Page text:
Lake Oswego Tigard Water Partnership Prepares for the Big Quake
With recent studies predicting a major earthquake occurring in the Pacific Northwest sometime within the next 50 years, the Lake Oswego Tigard Water Partnership is taking steps to ensure the survivability of its drinking water system. By requiring each of its new water supply facilities to be designed to remain functional after a large earthquake, the Partnership is improving its odds of bouncing back quickly from a significant seismic event. Here are several design features that will help keep water flowing soon after an earthquake:
- A new, reinforced concrete river intake pump station on the Clackamas River is anchored to basalt bedrock with fourteen ground anchors. It also features retractable fish screens to protect against river debris as well as a fully redundant electrical supply from Portland General Electric (PGE), which keeps power flowing if the primary supply is out.
- Critical treatment facilities and pipelines at the new water treatment plant are supported by 1,110 deep reinforced concrete piles to keep them in place during shaking. This facility also features a fully redundant electrical supply from PGE.
- The new, large-diameter water pipelines are made from steel with each joint double welded for added strength. This design is based on the performance of similar large pipelines that survived earthquakes in Japan.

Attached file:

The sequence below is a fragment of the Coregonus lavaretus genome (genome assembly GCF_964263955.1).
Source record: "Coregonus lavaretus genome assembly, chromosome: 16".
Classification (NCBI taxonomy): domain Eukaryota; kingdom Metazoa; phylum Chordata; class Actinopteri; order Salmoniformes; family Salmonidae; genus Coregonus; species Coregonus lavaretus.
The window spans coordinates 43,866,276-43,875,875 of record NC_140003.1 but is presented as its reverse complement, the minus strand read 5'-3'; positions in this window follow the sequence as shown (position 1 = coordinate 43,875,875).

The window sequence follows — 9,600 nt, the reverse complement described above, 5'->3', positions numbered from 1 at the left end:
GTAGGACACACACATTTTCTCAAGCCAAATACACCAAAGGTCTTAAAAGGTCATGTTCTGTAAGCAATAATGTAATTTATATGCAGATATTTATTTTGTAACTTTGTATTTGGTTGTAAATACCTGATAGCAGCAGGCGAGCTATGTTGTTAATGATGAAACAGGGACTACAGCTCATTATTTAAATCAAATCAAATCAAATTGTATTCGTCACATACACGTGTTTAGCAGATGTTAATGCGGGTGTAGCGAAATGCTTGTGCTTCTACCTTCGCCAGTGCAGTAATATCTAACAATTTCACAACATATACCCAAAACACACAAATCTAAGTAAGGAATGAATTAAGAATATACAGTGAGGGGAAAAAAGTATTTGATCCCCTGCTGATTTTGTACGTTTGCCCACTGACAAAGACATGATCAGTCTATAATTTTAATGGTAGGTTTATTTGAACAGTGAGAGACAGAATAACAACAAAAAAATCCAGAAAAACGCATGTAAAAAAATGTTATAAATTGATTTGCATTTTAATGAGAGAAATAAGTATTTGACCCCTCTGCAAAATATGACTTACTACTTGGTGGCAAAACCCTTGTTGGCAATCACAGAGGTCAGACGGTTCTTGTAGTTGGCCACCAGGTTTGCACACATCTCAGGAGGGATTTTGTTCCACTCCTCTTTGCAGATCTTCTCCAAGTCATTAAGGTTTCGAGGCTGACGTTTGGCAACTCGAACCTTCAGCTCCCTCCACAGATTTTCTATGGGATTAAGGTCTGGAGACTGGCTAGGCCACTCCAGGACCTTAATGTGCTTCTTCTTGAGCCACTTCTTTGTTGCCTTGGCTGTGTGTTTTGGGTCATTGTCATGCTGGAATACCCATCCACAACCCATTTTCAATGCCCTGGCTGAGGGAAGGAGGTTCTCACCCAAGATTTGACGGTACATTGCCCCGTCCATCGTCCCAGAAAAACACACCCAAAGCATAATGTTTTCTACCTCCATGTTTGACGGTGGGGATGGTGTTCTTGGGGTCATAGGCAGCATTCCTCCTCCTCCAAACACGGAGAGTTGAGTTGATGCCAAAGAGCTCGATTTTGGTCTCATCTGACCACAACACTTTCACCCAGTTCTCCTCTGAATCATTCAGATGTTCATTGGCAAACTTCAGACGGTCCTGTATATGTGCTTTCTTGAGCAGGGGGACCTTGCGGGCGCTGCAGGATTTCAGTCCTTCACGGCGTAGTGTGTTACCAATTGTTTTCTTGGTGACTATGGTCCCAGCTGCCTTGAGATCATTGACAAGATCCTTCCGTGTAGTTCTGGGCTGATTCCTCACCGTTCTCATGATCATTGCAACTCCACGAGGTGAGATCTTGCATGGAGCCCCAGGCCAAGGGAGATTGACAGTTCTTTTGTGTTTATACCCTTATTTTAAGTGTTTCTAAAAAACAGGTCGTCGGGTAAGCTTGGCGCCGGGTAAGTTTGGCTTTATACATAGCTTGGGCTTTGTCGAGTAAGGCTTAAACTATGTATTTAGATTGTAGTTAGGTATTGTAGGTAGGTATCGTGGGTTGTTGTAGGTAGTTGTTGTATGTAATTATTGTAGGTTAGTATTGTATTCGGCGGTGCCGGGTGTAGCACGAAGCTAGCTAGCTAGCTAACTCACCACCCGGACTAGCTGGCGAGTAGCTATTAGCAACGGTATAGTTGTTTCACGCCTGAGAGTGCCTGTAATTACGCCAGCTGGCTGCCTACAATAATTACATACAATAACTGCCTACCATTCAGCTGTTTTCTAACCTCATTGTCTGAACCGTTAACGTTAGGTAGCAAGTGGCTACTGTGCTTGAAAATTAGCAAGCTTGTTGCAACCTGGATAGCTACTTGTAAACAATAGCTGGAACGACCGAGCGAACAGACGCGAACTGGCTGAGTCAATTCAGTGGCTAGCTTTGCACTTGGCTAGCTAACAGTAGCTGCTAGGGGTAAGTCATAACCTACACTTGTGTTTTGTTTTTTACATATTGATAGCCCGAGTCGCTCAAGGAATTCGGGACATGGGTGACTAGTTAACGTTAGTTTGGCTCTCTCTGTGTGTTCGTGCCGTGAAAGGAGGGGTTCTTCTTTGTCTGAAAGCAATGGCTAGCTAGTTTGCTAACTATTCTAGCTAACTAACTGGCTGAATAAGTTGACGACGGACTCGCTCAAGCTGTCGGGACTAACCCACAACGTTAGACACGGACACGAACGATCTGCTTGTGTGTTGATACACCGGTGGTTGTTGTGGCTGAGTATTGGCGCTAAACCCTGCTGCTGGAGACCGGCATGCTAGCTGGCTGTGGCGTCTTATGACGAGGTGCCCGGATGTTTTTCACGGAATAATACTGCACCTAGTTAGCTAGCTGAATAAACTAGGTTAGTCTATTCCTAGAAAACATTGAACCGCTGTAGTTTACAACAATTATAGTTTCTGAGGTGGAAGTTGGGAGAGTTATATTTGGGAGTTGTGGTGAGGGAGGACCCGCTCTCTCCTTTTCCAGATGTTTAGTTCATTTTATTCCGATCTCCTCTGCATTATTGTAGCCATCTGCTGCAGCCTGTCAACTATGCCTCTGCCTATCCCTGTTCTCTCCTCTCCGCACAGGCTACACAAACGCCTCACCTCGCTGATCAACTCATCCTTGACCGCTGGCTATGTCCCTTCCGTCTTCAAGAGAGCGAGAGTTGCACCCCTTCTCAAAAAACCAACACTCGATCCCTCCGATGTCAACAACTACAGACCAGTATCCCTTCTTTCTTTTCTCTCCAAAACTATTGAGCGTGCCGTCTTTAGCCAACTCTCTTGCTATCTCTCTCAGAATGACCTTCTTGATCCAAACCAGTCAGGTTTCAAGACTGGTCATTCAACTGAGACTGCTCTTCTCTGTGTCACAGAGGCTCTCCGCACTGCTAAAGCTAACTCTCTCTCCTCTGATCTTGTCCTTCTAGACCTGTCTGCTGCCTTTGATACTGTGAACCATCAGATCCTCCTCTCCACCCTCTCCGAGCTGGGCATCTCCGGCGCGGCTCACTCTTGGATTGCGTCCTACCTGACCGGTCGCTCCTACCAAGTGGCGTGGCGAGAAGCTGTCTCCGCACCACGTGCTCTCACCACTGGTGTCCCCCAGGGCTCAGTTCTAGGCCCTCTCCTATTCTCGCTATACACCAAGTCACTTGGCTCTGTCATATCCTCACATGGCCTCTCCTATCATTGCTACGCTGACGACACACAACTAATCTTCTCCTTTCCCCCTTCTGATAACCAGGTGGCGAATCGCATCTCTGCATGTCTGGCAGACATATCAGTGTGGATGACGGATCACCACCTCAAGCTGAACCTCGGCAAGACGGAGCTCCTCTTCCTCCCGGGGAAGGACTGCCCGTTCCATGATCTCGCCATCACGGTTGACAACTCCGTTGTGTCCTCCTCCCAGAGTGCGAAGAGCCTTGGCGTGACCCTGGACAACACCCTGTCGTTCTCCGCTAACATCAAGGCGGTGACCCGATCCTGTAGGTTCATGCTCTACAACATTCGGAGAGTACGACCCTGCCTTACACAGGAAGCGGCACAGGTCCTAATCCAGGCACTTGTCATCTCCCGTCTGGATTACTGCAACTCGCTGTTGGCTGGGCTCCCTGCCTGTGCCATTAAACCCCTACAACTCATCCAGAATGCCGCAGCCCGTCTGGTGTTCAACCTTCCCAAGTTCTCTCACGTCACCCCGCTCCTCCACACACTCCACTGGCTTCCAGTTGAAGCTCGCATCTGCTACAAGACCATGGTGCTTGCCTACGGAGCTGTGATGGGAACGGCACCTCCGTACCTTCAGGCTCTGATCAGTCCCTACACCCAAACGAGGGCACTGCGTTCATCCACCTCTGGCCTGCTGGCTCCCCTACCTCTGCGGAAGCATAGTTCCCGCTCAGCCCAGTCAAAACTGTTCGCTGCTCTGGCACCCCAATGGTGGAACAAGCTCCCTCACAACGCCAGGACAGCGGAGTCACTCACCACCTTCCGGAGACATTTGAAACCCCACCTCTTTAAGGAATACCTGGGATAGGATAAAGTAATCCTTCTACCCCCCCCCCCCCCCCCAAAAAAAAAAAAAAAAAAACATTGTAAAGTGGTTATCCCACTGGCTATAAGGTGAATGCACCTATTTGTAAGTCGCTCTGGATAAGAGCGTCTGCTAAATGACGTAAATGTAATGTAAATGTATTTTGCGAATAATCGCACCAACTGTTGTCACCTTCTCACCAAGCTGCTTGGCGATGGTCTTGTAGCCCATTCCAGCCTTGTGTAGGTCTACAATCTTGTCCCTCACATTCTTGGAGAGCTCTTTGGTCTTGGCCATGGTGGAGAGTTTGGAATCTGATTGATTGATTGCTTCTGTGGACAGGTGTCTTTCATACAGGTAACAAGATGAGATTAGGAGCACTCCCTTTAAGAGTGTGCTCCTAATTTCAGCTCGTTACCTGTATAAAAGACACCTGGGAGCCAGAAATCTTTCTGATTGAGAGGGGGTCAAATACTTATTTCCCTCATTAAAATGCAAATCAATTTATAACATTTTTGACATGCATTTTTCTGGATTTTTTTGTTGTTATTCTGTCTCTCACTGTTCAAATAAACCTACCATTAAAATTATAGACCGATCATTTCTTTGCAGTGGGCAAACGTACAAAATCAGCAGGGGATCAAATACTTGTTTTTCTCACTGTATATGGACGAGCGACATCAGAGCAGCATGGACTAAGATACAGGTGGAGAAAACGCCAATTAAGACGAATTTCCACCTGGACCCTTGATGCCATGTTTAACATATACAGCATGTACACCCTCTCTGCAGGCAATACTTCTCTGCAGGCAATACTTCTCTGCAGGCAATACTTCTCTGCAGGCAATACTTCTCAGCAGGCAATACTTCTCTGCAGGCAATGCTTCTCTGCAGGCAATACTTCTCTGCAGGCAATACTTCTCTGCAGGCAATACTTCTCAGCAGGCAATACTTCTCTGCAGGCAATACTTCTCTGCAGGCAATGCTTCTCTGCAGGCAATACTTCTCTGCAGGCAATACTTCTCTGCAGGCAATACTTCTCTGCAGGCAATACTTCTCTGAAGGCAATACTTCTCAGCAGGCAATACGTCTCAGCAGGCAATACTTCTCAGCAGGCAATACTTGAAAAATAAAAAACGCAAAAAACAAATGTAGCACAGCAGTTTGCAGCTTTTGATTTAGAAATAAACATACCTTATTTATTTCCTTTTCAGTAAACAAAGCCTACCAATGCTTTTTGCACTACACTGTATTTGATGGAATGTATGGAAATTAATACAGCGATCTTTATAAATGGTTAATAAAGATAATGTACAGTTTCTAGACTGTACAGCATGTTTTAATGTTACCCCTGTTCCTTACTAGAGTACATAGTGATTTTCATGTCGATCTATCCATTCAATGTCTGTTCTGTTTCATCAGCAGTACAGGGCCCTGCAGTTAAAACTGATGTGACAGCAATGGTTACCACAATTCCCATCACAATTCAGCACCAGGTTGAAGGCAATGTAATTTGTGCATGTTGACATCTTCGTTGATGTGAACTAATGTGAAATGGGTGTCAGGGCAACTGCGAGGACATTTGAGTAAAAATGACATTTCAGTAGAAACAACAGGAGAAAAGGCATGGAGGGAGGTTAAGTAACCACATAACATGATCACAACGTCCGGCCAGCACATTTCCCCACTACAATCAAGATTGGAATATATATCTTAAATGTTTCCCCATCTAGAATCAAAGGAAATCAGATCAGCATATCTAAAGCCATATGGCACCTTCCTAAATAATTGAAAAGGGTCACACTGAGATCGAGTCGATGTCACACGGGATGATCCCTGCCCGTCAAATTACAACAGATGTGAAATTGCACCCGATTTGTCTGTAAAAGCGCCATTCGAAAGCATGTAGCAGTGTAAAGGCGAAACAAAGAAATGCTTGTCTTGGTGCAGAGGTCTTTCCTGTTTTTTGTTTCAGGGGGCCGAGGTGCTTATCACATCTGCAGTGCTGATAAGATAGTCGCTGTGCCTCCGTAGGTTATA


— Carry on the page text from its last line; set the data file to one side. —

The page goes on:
- The new 3.5 million gallon reservoir utilizes seismic cable connections between tank walls as well as a foundation specially designed to move without cracking or leaking. Pre-stressed concrete is also used to increase resiliency as well as seismically-activated closure valves on inlet and outlet pipes, which protect against tank emptying should connecting pipes be damaged.
- The new Bonita pump station is also designed to be resilient against large seismic events, featuring discharge pumps with their own foundations and flexible couplings. These design features allow the pumps to move independently from the building during an earthquake. In addition, the building utilizes reinforced masonry shear walls that prevent crumbling.
With these new features, businesses and residents in Lake Oswego and Tigard will be protected by one of the most resilient water supply systems in Oregon.